Greens advocate duty-free veto / News / The Foreigner

Greens advocate duty-free veto. Norwegian environmentalists are calling for a ban on airport tax free sales to reduce greenhouse gases. Annual CO2 emissions could sink by up to 185,000 tons if Norwegians’ ‘thirst’ for cheaper drinks and tobacco remains unquenched, according to a new report handed to the Ministry of Transport and Communications. This would account for a reduction of approximately 9 percent. Airports authority Avinor says about 4.3 million passengers travelled on international flights up to the beginning of May. A Friends of the Earth Norway spokesperson says he is concerned about the effect on the environment, calling the duty-free system ‘illogical’

avinor, duty-freesales, friendsoftheearthnorway, co2emissions



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Greens advocate duty-free veto

Published on Monday, 30th May, 2011 at 16:17 under the news category, by Michael Sandelson   .

Norwegian environmentalists are calling for a ban on airport tax free sales to reduce greenhouse gases.

Duty-free sign
Duty-free sign
Photo: Resonants/IStockphoto


Annual CO2 emissions could sink by up to 185,000 tons if Norwegians’ ‘thirst’ for cheaper drinks and tobacco remains unquenched, according to a new report handed to the Ministry of Transport and Communications. This would account for a reduction of approximately 9 percent.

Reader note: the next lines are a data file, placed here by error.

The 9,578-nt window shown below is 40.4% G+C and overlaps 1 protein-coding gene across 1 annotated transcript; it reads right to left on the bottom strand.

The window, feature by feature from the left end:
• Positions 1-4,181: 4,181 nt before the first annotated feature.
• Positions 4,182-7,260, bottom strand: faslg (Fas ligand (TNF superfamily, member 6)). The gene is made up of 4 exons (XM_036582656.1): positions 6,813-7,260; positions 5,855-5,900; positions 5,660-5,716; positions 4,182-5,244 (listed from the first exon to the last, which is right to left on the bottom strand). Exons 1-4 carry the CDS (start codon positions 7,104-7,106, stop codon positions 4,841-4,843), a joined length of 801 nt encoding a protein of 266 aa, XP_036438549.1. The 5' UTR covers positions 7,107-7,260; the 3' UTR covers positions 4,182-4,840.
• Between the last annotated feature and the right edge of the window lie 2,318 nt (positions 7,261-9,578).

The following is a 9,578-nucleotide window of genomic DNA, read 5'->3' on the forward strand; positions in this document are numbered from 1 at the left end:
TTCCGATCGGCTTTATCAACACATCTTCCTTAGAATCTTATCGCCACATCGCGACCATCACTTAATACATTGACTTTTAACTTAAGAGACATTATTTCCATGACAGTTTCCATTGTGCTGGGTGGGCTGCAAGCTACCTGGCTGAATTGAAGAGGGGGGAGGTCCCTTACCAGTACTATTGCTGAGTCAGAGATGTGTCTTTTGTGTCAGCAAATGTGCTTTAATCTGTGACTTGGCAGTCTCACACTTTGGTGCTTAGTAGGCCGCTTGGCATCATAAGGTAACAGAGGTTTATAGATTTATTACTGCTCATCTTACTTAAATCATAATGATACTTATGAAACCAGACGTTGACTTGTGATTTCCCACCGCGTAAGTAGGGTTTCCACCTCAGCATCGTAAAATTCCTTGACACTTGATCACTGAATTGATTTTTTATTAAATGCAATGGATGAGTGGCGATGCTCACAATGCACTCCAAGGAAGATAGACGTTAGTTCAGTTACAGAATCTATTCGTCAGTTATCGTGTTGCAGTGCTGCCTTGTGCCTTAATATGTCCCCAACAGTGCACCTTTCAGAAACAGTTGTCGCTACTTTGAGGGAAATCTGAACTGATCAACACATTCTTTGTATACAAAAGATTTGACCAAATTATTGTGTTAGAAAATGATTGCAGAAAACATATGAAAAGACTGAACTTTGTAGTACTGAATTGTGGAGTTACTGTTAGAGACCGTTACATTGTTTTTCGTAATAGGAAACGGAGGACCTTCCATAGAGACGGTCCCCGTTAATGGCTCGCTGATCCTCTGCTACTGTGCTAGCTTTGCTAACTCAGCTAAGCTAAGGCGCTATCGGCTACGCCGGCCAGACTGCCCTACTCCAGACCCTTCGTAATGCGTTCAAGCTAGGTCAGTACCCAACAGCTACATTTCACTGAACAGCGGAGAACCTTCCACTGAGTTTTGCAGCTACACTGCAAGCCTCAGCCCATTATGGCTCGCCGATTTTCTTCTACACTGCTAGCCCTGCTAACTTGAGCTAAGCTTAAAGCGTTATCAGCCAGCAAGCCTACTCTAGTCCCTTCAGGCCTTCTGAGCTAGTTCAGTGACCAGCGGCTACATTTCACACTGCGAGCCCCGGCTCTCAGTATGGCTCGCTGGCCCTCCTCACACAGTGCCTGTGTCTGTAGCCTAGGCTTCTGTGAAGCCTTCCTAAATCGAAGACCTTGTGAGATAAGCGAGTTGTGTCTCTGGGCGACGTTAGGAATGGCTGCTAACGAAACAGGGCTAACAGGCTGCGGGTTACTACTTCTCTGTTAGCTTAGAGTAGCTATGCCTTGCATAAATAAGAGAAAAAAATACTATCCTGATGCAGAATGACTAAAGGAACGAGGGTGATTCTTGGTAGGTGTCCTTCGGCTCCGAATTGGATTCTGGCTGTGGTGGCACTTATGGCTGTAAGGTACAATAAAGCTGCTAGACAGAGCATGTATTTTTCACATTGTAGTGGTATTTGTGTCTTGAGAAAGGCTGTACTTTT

Airports authority Avinor says about 4.3 million passengers travelled on international flights up to the beginning of May. A Friends of the Earth Norway spokesperson says he is concerned about the effect on the environment, calling the duty-free system ‘illogical’

“It’s high time that Norway follows the EU and scraps it. If Norwegian authorities believe the population deserves cheaper goods, then they should ensure there are tax cuts instead of having low prices when you fly,” Holger Schlaupitz tells Dagsavisen.

Talking about all flights, the organisation also advocates the government introduce measure to try and reduce traffic, and freeze all further airport expansion plans immediately.

Arild Hermstad, head of The Future in Our Hands (Framtiden I våre hender), Norway's largest environmental organisation according to its website, also alleges the duty-free system “contributes to increased damage to the environment, especially because Avinor’s solid profits from their sale goes towards holding flight taxes down.”

Avinor’s press spokesperson, Ove Narvesen, tells The Foreigner this is only part of the picture, however.

“We mainly use the money to subsidise 42 of our airports that run at a loss. Only Oslo, Bergen Stavanger and Trondheim operate with a profit. Sales of duty-free only contribute a little towards keeping taxes down.”

According to Mr Narvesen, funding part of the company’s airport running costs from these was decided by their owners the government.

“It will have to put aside money in the annual state budget if it wants to finance these in another way. Furthermore, the major part of the income on duty free goods does not come from alcohol or tobacco products, but cosmetics and perfumes,” he says.




Published on Monday, 30th May, 2011 at 16:17 under the news category, by Michael Sandelson   .

This post has the following tags: avinor, duty-freesales, friendsoftheearthnorway, co2emissions.





  
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